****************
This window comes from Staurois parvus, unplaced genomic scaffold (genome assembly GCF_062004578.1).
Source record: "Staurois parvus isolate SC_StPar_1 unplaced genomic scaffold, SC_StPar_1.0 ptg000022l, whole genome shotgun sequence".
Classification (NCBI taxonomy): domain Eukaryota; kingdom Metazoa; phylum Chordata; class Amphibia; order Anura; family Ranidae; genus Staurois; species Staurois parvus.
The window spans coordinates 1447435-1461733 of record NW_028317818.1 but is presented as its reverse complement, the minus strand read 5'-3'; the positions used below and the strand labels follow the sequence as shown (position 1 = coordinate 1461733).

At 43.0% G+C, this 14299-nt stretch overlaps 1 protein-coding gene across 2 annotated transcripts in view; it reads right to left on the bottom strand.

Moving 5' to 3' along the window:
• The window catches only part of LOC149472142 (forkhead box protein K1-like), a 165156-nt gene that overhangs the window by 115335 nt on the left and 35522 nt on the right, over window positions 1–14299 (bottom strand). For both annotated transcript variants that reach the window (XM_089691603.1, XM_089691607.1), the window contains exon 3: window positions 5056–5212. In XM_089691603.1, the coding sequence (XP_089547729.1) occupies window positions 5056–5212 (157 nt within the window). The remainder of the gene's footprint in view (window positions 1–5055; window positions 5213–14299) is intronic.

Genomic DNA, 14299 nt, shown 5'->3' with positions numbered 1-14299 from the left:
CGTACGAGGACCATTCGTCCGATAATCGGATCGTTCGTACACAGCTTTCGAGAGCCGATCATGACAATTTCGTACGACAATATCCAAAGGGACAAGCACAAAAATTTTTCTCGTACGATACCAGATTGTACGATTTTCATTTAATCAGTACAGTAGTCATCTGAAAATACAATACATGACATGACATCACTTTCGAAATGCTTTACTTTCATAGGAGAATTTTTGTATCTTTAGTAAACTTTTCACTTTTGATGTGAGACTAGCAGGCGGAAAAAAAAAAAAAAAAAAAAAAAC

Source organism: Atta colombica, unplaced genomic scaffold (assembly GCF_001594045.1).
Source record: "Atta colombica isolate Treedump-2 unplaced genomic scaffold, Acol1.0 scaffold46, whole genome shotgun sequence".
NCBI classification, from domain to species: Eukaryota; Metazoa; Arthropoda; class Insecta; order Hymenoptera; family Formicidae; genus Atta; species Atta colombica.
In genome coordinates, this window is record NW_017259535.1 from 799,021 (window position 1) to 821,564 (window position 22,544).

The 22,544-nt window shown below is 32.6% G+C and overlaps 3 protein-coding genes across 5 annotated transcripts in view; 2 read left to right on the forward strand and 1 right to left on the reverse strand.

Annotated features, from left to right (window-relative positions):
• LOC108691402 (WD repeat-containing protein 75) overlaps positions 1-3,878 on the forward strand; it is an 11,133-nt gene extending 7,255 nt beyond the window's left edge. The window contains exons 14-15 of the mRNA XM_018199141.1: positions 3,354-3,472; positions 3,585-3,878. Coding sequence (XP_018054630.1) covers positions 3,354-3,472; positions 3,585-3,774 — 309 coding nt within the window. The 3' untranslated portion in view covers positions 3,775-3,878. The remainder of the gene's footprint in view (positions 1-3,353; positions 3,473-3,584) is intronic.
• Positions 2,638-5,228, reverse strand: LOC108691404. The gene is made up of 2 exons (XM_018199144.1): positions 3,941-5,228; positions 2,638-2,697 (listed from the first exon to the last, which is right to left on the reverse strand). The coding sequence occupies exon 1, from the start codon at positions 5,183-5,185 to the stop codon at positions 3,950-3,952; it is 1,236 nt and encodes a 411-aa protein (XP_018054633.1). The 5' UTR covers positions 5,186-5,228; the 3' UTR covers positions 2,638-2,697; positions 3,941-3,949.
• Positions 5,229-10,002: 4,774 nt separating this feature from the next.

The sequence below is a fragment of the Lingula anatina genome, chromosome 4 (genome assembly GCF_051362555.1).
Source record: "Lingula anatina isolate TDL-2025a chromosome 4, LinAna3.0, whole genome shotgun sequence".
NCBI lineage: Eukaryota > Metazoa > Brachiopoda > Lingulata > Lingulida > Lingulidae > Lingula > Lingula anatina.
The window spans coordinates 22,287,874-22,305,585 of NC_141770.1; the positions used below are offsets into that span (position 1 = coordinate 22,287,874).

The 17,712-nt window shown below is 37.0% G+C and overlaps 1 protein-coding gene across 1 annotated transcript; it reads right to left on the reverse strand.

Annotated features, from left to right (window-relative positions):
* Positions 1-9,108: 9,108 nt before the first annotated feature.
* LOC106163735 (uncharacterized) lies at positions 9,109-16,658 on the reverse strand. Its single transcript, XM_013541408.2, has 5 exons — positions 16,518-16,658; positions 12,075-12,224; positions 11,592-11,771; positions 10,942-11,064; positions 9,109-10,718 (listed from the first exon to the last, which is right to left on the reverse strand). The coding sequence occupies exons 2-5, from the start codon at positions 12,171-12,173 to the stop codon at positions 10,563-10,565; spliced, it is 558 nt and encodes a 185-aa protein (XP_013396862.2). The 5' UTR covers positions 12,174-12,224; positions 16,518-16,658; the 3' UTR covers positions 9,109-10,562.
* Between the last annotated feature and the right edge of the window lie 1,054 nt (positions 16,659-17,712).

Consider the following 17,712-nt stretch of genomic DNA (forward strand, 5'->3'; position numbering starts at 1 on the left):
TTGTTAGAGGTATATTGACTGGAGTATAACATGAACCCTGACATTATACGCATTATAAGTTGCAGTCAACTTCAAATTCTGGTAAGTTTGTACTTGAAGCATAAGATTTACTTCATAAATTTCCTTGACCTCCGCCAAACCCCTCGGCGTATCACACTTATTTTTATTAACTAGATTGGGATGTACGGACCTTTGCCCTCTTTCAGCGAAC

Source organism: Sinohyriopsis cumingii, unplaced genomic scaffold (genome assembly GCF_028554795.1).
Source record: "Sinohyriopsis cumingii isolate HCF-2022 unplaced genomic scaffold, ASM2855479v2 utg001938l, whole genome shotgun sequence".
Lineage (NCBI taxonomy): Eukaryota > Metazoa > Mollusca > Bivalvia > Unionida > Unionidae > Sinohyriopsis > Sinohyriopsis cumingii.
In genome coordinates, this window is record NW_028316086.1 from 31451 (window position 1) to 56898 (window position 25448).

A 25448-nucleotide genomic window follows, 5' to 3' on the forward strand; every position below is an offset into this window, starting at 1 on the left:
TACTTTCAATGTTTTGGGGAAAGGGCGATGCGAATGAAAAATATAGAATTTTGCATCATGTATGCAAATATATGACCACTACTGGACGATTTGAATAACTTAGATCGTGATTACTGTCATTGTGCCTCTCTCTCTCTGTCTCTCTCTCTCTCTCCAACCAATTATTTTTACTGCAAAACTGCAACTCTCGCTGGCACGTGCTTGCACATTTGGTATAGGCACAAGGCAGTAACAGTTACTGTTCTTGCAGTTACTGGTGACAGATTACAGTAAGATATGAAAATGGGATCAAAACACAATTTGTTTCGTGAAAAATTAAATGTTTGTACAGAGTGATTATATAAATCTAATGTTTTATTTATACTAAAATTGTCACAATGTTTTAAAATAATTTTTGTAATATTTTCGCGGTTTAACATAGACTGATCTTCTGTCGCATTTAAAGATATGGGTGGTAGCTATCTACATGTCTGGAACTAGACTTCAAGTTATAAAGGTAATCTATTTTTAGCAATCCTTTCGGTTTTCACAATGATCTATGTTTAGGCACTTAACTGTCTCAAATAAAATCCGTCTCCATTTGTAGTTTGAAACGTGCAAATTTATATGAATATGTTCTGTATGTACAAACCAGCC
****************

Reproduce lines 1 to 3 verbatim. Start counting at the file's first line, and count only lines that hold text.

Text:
This window comes from Staurois parvus, unplaced genomic scaffold (genome assembly GCF_062004578.1).
Source record: "Staurois parvus isolate SC_StPar_1 unplaced genomic scaffold, SC_StPar_1.0 ptg000022l, whole genome shotgun sequence".
Classification (NCBI taxonomy): domain Eukaryota; kingdom Metazoa; phylum Chordata; class Amphibia; order Anura; family Ranidae; genus Staurois; species Staurois parvus.